Peter Schaper
Biggenden, Australia

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The gates of hell
I and thousands like me are against a US invasion of Iraq. The idea of bombing innocent people sickens us, as it should any civilized nation. And those who do support such action are strongly opposed to a unilateral invasion.

Yet President Bush is intent on starting a war, despite the fact that Iraq's arsenal has been greatly reduced since the Gulf War, that there is no sound evidence that Saddam Hussein is planning to attack anyone with whatever arsenal he may currently possess, nor any evidence to link him with the 9/11 attacks.

Has Vietnam already become 'The Forgotten War?' We went into that conflict with great confidence. Years later, after dropping thousands of tons of bombs, after thousands of people (including many of our own) being killed, we were sick of the whole mess. I remember that war. I remember our anger and grief. Are we ready to relive such an experience again?

There is already enormous anti- American sentiment in the world today, not just in the Middle East but in areas such as Europe and Africa as well. The President has alienated this country from other nations and invading Iraq would not only increase this anger; it would spawn even more terrorists. As a Saudi Arabian official recently warned: 'If Baghdad is bombed, it will open the gates of hell.'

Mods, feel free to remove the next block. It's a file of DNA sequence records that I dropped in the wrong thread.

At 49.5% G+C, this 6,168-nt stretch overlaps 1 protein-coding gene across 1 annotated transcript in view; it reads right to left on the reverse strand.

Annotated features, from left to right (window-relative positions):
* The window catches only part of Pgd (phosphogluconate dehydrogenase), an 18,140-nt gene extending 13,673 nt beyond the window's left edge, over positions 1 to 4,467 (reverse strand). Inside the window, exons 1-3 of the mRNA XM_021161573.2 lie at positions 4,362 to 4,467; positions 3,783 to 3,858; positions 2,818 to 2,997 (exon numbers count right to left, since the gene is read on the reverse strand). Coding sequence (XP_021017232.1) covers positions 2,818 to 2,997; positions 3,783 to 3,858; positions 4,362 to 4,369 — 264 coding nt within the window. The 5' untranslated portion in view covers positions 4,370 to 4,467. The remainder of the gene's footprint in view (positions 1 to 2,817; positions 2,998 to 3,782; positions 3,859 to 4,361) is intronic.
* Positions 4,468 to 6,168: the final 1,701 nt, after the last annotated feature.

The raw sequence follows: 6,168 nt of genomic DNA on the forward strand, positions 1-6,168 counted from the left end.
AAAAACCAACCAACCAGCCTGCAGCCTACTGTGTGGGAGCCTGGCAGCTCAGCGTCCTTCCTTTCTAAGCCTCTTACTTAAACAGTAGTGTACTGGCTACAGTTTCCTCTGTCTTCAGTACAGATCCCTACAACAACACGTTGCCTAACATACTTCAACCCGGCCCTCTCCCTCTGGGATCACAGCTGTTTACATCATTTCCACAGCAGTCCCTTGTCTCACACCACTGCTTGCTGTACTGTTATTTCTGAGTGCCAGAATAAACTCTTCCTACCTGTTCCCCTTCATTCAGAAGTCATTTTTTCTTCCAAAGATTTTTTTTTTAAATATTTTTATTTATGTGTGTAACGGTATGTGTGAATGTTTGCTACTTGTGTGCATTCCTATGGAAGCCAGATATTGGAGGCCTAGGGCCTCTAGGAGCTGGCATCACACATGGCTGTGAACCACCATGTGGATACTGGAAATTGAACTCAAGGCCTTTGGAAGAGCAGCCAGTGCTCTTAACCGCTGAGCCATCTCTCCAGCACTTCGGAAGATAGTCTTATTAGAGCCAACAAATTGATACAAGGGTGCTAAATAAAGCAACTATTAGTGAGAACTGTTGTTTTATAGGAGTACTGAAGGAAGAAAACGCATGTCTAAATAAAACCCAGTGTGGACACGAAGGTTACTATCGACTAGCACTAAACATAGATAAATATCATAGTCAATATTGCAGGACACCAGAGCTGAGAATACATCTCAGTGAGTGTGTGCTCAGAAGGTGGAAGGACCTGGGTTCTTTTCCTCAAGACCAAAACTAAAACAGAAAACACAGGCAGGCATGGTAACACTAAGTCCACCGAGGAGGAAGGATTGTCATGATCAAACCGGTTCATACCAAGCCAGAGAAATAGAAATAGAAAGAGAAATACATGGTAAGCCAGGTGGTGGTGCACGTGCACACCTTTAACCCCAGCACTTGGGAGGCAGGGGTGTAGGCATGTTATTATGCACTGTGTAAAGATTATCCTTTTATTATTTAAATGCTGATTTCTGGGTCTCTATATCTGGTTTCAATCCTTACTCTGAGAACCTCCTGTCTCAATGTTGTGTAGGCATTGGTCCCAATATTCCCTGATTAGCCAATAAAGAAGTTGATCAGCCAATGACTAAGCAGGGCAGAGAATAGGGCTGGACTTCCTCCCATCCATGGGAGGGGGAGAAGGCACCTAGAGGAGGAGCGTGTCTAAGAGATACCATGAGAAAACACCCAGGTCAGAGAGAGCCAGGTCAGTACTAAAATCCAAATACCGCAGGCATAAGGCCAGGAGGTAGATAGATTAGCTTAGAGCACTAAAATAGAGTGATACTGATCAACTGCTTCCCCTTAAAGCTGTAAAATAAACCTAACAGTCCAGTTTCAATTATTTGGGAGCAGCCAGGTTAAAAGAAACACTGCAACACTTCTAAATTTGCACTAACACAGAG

Rick Zabel
Cincinnati, US

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Human toll
War is murder. Granted, one side of the conflict might be a little more evil than the other, but the decision to go to war is never completely altruistic. If only it were so simple as 'the good guys versus the bad guys', but realistically, there are political and economic agendas as well.

My father, Glenn Alen Carter, went to war in Korea. He went to war because he was told by his government that it was the righteous thing to do. History tells a different story, however, deeming it a political fiasco. So why did he have to carry a metal plate around in his head and suffer unimaginably until his untimely death at age 30? I believe it was because the decision-makers in Washington feared the political winds and had little compassion or interest in taking into account the human toll of poor decision-making.

I really have to question the motives of all the political factions that would send us careering into a war with Iraq. What is this talk about war being good for the economy, creating jobs and such? At what price? Putting a price on the lives of our children is ludicrous.

Merrie Miller
US

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Letter from Lebanon

A legacy of learning
Reem Haddad's neighbour has wrought magic out of personal tragedy.

She's my neighbour and yet I never took the time to hear her story. I had heard a lot about the Danish woman and admired her. It was difficult not to admire Anni Kanafani, a foreigner who decided to live through Lebanon's vicious 16-year civil war for one reason: to keep her husband's memory alive and continue spreading his ideas in the Arab world.

Her husband was Ghassan Kanafani - considered one of the greatest Arab writers of his time. He had become a symbol of the Palestinian struggle in his lifetime. On 8 July 1972 he was killed in a car explosion. Anni was supposed to have been with him in the car that day but she decided to stay home with their two young children. Instead their young niece, Lamise, went with him.

A few minutes after the two of them had left the apartment there was the sound of a tremendous explosion. Anni ran outside. There she found Lamise's body - and her husband's leg. The car they had climbed into was completely destroyed. The blast had hurled the rest of Ghassan's body into a valley beside the family's home.